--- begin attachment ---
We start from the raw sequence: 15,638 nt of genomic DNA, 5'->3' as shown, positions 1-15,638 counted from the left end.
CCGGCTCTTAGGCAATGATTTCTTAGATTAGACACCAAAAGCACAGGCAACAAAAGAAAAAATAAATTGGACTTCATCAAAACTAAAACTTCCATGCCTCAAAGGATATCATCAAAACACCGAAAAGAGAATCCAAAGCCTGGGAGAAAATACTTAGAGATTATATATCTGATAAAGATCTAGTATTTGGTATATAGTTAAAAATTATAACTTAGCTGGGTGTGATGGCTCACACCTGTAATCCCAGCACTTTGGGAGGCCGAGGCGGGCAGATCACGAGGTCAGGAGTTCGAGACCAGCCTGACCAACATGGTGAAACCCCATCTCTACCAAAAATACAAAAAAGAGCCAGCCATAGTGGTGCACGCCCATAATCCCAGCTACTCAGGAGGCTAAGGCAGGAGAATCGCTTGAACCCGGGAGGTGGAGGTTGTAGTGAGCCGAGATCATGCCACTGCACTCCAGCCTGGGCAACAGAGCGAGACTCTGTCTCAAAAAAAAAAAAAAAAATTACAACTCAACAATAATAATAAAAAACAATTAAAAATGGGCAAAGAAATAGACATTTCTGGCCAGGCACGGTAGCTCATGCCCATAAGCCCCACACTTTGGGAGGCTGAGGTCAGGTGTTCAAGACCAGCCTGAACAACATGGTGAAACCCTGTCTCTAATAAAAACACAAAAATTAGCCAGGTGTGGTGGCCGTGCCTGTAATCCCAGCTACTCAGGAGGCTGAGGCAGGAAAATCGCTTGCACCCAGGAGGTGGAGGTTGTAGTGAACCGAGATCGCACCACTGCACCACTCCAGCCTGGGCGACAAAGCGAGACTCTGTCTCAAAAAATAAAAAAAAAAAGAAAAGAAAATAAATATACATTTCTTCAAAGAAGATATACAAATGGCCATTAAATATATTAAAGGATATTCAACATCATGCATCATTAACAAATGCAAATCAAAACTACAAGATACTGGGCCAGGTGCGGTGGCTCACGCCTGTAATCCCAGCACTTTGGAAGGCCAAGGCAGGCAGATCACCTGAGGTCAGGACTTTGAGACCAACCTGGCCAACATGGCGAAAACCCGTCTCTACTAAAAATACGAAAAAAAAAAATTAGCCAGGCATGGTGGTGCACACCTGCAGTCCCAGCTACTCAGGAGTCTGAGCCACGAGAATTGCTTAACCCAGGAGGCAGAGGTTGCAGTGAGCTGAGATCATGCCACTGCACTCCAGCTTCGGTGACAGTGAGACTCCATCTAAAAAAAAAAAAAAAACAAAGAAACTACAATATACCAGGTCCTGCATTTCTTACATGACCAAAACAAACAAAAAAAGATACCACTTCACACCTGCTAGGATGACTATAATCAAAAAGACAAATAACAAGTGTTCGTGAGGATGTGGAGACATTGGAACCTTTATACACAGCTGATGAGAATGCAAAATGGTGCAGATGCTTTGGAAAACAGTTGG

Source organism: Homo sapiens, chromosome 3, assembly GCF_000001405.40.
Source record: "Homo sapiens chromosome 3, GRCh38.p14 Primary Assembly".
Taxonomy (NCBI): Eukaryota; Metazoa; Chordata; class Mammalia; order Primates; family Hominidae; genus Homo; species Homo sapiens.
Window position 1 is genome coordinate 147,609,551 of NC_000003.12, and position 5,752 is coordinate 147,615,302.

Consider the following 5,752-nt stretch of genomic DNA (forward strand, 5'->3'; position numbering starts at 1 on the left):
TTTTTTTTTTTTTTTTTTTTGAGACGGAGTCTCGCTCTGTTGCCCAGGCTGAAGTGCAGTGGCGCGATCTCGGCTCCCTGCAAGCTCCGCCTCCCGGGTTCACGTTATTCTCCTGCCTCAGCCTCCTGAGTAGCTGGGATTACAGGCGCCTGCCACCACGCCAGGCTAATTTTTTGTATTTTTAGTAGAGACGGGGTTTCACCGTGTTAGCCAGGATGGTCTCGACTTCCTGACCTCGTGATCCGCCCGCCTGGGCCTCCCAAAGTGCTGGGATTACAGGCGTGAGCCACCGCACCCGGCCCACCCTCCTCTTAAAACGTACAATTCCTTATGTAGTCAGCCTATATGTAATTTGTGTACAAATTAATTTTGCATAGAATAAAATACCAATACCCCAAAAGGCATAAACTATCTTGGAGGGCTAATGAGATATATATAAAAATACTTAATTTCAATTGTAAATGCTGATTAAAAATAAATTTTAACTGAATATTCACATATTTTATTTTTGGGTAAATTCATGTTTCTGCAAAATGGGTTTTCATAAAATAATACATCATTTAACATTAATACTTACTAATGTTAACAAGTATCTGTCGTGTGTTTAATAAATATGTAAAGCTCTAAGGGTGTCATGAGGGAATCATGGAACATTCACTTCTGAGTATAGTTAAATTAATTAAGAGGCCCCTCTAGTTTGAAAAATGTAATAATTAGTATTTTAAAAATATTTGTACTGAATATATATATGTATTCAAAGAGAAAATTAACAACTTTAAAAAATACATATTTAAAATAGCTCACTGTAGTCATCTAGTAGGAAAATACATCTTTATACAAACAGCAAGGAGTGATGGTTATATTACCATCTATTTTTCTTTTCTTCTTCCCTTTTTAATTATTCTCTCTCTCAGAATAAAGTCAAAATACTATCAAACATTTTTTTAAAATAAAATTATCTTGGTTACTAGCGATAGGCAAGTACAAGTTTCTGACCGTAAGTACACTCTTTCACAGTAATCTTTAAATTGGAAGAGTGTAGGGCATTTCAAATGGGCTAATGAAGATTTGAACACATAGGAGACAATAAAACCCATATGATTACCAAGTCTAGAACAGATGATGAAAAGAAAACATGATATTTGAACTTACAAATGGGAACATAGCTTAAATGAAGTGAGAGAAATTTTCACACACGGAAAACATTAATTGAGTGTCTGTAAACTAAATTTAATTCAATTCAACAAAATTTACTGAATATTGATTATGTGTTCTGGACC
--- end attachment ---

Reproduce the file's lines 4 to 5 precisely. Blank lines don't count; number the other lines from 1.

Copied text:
Source record: "Homo sapiens chromosome 3, GRCh38.p14 Primary Assembly".
Taxonomy (NCBI): Eukaryota; Metazoa; Chordata; class Mammalia; order Primates; family Hominidae; genus Homo; species Homo sapiens.